Friday, 1 July 2011

Niqabs and Burkas as security threats

I don't usually read "The Star" of the UK, but I came across "Spooks unmask burka death squads" recently. Are the figures right?  I don't know, except that the one of 2,200 people on a "watch list" is a figure revealed last year by MI6, and if anything I would guess it might be on the low side.

Daniel Pipes has been keeping count of the number of crimes committed by people -- men and women --- wearing niqabs or burkas.  It runs into the hundreds of cases and counting

Apart from security concerns, the two other main reasons to object to niqabs and burkas are:

1.  They are a symbol of oppression of women: both by their men, and by their peers.  OR, if not this, then,  necessarily...
2.  They are a symbol of the piousness of the wearer.  The more pious the wearer, the more adherence to the core doctrine of Islam.  The core doctrine of Islam is for Islam to be "triumphant" in the world.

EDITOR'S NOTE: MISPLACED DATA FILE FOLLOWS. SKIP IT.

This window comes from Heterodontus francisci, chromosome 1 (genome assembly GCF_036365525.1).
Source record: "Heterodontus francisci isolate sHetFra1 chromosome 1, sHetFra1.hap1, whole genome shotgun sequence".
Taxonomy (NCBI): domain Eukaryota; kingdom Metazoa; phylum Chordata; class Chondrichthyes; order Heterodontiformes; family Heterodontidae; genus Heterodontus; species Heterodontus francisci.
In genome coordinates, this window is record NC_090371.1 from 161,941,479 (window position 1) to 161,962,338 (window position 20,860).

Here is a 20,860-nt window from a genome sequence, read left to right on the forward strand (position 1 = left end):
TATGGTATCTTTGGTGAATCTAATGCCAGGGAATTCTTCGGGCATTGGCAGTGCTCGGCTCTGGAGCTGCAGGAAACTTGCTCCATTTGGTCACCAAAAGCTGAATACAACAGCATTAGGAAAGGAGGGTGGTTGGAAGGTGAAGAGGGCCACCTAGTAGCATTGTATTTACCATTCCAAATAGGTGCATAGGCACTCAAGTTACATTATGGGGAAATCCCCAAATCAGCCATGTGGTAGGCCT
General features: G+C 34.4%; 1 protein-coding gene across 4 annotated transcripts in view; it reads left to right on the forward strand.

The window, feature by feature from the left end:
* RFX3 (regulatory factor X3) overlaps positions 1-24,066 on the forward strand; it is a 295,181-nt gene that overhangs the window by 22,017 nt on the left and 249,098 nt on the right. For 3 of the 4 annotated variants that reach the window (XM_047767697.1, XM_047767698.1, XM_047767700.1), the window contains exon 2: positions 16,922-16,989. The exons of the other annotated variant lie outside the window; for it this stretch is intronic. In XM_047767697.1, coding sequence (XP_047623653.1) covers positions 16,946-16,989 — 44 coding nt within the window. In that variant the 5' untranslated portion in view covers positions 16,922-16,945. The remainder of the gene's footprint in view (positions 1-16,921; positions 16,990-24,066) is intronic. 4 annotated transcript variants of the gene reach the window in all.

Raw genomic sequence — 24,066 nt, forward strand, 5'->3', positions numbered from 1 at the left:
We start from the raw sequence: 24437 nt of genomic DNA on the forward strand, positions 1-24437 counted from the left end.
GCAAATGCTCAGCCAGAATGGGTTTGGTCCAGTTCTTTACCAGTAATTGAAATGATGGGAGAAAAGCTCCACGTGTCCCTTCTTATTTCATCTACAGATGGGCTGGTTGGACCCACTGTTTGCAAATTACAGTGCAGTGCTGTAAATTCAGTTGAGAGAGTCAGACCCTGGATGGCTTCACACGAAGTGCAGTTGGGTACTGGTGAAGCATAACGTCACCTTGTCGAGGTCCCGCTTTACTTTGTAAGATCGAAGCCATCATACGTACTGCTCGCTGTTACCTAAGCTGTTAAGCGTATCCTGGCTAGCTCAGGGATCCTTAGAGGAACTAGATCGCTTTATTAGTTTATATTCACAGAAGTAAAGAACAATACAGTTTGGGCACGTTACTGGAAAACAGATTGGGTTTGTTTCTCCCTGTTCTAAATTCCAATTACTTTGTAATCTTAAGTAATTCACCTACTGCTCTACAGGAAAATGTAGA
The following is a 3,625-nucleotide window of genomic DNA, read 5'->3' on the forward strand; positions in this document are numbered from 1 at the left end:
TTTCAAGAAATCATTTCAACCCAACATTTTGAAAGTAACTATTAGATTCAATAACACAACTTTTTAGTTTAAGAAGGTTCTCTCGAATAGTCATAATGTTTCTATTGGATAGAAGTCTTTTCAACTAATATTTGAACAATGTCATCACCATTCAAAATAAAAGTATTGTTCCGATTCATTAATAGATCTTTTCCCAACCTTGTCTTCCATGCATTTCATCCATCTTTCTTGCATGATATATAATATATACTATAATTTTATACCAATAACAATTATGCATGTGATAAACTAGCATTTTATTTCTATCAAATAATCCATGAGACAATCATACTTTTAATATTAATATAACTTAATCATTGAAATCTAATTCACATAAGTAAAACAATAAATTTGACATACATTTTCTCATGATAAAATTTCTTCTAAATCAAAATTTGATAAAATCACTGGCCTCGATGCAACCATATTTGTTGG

Update: "Dance of the post-modern veils".  Steyn on the Oz burka case, in National Review Online, 21 June:
So, if I follow correctly, we can never establish the identity of the woman who falsely accused the police of demanding she remove her burka because to establish her identity the police would have to demand she remove her burka thereby rendering her false accusation true.
Update (II): Not only security concerns, or "mistaken" identity concerns, (or symbols of oppression or symbols of piousness), they're also rude!  Hugo Rifkind in the Speccie on 24th July 2010 "All women have the right to wear the burka, but they shouldn't -- it's just rude":  
Security concerns aside, of course, women should have the 'right' to wear the burka, anywhere they like. But that doesn’t mean it’s not an inherently repellent garment, the wearing of which, in Britain, is basically just rude. So stop it....